This coming Monday we go for the second attempt at connecting a fistula in Sabine's arm (see earlier blogs for what that entails). And we will be nursing Sabine's delicate arm for three days at the cottage next week.

Yesterday, after the good news, we had celebratory lunch at the General Store in Spring Green and then visited a fabulous place that some of our friends had been encouraging us to go -- The Global View (future website at www.globalviewintl.com)

Marion, who has travelled to Asia for over thirty years is committed to maintaining a personal relationship with Asian artisans, hand selects articles, understands the lives of the people who produce quality items, and helps to keep traditional cottage industries alive.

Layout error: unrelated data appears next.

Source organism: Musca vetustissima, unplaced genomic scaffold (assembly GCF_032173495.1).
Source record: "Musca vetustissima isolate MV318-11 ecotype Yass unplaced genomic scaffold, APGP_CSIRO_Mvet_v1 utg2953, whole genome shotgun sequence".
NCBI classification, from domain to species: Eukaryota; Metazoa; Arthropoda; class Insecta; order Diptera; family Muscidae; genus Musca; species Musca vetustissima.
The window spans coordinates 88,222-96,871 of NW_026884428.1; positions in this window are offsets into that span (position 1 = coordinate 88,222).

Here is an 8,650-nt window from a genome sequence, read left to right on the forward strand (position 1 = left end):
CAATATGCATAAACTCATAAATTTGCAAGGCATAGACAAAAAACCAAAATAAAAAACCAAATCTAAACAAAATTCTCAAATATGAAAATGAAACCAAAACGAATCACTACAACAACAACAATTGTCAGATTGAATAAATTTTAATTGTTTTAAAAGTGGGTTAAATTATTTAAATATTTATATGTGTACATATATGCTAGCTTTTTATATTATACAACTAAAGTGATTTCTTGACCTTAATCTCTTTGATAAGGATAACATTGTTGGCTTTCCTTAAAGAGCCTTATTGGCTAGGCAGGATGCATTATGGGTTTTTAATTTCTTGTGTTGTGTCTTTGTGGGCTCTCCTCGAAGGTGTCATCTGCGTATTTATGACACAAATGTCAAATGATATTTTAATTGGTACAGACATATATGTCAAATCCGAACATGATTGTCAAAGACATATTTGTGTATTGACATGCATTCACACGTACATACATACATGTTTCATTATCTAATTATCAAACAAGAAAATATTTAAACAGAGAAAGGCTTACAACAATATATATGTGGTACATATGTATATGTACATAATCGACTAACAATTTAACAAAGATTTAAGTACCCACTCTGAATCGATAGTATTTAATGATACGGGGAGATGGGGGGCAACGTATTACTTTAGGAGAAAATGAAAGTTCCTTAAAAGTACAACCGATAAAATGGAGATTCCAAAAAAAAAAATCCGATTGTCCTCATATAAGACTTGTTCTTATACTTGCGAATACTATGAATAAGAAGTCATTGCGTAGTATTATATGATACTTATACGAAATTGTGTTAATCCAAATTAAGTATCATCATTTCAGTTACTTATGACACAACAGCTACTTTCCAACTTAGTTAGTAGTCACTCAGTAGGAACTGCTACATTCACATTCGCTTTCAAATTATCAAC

Global View's artisan work is housed in a huge barn overlooking the Wisconsin River valley. They are just 7 miles west of Taliesin on County Highway C (turn south on Clyde Road and look for the sign about .7 mile from Highway C).

Many of the artifacts come from both Hindu and Buddhist traditions. I have always admired the depiction of the Hindu god, Shiva, because, as you will notice, he is dancing on the back of a sleeping human. Now, isn't that just like us? We doze and sleep, unassuming, while the mystical presence dances on our backs!

If you are ever in the Spring Green area, this is a place worth visiting.

So Sabine has had a great summer -- it will be 24 weeks without chemotherapy. She has been able to be active, run and cycle and take some short day trips. We continue to participate in our myeloma support group and help others who are newly-diagnosed and receive support from those who have been on the cancer journey longer than we have.

We continue the celebration tonight when we go back to Spring Green for a "sing-a-long" to the movie "Mama Mia." And we're putting on our dancin' shoes!